Twelve indigenous northern Australian youths taking part in the "Boys from the Bush" program are being given a helping hand by the NSW Department of Primary Industries (NSW DPI) Murrumbidgee Rural Studies Centre at Yanco.
Murrumbidgee Rural Studies Centre manager, John Collins, said he had responded to a request to provide accommodation for a year at the centre, while the young men spend 12 months working in the region to gather qualifications in the Riverina beef industry.
Six young women, who are also involved in the program, are being billeted out to various households in Leeton and Narrandera.
“These young people, aged between 15-18 years, who started work earlier in the year at JBS Australia?s Riverina Beef feedlot and abattoirs near Yanco, are undertaking training and assessment in a number of appropriate vocational qualifications,” Mr Collins said.
“Once the youths are established in their work routine, the centre will be helping with language, literacy and numeracy skills, and at the end of the year participants will be eligible to gain a certificate in their relevant work field.”
The Boys from the Bush organisation, founded by Milton James, is committed to addressing systemic disadvantage through helping to close the gap for indigenous Australians.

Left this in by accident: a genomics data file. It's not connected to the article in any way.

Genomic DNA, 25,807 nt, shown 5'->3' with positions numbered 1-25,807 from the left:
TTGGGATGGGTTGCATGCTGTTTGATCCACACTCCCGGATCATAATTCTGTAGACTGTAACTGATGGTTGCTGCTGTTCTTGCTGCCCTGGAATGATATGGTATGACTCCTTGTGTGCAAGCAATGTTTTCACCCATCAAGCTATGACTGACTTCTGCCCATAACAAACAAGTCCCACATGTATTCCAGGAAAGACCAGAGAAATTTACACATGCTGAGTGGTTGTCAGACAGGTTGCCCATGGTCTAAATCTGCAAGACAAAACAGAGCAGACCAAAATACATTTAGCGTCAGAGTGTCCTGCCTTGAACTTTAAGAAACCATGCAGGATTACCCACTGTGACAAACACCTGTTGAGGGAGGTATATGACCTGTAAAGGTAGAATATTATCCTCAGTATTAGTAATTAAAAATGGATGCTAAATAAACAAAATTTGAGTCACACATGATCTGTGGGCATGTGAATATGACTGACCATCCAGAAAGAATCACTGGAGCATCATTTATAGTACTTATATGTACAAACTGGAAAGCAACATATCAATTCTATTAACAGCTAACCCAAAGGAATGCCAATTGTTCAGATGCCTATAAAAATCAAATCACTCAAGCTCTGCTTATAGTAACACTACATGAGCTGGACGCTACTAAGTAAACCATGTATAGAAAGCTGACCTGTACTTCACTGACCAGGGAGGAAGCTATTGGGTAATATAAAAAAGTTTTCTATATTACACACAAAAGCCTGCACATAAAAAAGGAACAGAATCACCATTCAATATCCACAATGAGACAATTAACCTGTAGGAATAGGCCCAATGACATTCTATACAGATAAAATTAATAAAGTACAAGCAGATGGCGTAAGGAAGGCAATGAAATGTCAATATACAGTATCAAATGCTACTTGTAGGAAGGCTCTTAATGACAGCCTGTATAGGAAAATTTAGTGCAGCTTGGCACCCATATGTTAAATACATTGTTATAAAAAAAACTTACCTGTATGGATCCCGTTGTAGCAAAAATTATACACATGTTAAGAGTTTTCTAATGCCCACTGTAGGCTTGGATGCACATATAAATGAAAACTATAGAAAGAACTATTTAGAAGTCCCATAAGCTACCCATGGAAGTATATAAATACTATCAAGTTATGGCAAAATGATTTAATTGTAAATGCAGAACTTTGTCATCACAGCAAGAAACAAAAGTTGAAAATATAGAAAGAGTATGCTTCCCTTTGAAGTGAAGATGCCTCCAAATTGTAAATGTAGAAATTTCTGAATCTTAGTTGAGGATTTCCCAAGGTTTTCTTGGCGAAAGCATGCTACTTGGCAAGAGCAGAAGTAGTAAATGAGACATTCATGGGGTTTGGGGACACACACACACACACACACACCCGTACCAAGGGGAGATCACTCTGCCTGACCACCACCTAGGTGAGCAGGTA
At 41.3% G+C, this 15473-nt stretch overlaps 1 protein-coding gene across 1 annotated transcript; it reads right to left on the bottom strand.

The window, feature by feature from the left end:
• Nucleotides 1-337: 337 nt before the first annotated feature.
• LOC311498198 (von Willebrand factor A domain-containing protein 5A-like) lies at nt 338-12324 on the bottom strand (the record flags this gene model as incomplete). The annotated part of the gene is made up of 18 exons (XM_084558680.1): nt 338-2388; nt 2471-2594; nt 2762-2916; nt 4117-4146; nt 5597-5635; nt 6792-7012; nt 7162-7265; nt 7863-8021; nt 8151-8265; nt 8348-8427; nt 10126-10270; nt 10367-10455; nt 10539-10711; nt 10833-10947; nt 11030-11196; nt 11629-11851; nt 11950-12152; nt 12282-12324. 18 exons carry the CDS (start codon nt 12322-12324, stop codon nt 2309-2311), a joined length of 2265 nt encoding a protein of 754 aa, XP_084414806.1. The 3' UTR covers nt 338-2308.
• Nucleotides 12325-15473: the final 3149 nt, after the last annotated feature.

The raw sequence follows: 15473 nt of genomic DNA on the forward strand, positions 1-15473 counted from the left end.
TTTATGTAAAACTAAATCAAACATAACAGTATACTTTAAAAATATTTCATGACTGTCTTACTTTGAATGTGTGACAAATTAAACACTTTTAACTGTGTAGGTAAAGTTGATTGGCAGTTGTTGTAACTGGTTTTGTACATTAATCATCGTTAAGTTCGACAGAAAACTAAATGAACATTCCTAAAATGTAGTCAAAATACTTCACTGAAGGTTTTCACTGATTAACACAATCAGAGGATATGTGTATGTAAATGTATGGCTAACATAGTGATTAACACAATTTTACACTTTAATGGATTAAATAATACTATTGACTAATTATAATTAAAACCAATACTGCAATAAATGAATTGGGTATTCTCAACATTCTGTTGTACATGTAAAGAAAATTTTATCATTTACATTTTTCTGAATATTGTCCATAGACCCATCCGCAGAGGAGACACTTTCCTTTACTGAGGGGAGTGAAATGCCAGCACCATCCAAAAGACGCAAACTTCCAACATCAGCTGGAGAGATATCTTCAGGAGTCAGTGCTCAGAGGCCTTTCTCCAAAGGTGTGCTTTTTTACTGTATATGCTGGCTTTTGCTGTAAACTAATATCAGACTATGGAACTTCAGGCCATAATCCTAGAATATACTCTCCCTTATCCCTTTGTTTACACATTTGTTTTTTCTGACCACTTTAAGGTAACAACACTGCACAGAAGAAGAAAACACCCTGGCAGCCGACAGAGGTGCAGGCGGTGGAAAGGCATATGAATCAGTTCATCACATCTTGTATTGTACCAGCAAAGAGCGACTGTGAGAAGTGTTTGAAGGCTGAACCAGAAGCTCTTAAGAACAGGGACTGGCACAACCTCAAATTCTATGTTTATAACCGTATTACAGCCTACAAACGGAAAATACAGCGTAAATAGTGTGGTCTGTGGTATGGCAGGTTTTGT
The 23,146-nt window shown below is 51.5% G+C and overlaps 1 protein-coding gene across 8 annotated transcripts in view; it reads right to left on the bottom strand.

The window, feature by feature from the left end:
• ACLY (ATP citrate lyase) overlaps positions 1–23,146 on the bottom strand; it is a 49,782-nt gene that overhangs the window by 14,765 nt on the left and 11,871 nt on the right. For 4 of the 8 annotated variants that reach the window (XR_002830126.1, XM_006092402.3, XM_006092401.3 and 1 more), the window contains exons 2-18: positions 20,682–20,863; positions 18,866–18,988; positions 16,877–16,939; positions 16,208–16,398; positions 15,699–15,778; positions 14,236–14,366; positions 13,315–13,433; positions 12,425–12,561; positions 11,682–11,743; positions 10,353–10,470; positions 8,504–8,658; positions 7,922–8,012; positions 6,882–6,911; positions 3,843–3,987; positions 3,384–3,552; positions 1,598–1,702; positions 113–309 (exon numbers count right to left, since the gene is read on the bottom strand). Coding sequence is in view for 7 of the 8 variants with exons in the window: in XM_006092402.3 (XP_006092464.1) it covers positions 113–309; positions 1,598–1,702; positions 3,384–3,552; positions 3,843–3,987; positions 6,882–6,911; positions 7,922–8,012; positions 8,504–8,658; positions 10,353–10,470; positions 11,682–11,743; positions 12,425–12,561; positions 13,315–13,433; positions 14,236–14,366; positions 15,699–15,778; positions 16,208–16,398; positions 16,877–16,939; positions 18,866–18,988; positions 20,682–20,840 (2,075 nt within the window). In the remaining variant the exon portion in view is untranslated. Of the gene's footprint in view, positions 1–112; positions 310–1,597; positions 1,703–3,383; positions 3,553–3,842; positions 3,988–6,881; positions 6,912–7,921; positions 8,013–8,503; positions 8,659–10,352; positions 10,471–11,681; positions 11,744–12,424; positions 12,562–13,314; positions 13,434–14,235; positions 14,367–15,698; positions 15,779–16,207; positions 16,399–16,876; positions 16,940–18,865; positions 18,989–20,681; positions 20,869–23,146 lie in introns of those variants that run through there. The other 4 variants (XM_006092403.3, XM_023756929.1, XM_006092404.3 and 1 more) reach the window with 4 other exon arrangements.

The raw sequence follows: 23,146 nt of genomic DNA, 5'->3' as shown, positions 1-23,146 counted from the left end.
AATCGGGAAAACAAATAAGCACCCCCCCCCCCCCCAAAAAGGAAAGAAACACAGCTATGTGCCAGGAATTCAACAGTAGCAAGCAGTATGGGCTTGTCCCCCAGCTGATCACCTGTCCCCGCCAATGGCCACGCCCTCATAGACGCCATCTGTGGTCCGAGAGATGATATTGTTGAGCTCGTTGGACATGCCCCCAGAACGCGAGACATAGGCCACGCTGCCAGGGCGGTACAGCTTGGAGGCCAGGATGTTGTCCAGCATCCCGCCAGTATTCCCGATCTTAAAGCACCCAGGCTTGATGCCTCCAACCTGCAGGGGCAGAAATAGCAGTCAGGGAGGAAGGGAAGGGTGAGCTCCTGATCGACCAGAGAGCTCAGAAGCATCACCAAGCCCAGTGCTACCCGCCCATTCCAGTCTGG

The organisation believes the best way to help these young people is to offer them an immediate employment opportunity, physical and social mobility, and engagement in mainstream social structures and social systems.
The program, in its second year in the Riverina, has been funded by the Federal Department Employment, Education and Workplace Relations.
Mr Collins said this year was the first time the Murrumbidgee Rural Studies Centre has been involved in the program and he was looking forward to a long and fruitful relationship.
“We have wonderful facilities at Yanco, which are ideally suited to working in partnership with industry on such programs as Boys from the Bush,” he said.
“I think it is a marvellous program because it helps alleviate the skills shortage in rural industries, while at the same time makes a real impact on the gap between indigenous people and the wider Australian community, in terms of employment status, health and education.”
Niel Erasmus, Human Resources Manager with Riverina Beef, said he welcomed Murrumbidgee Rural Studies Centre?s involvement in the Boys from the Bush program.
“The boys and girls from the program are hard workers and we value them, and we are delighted to be able to assist such a worthwhile program,” he said.
Source: NSW DPI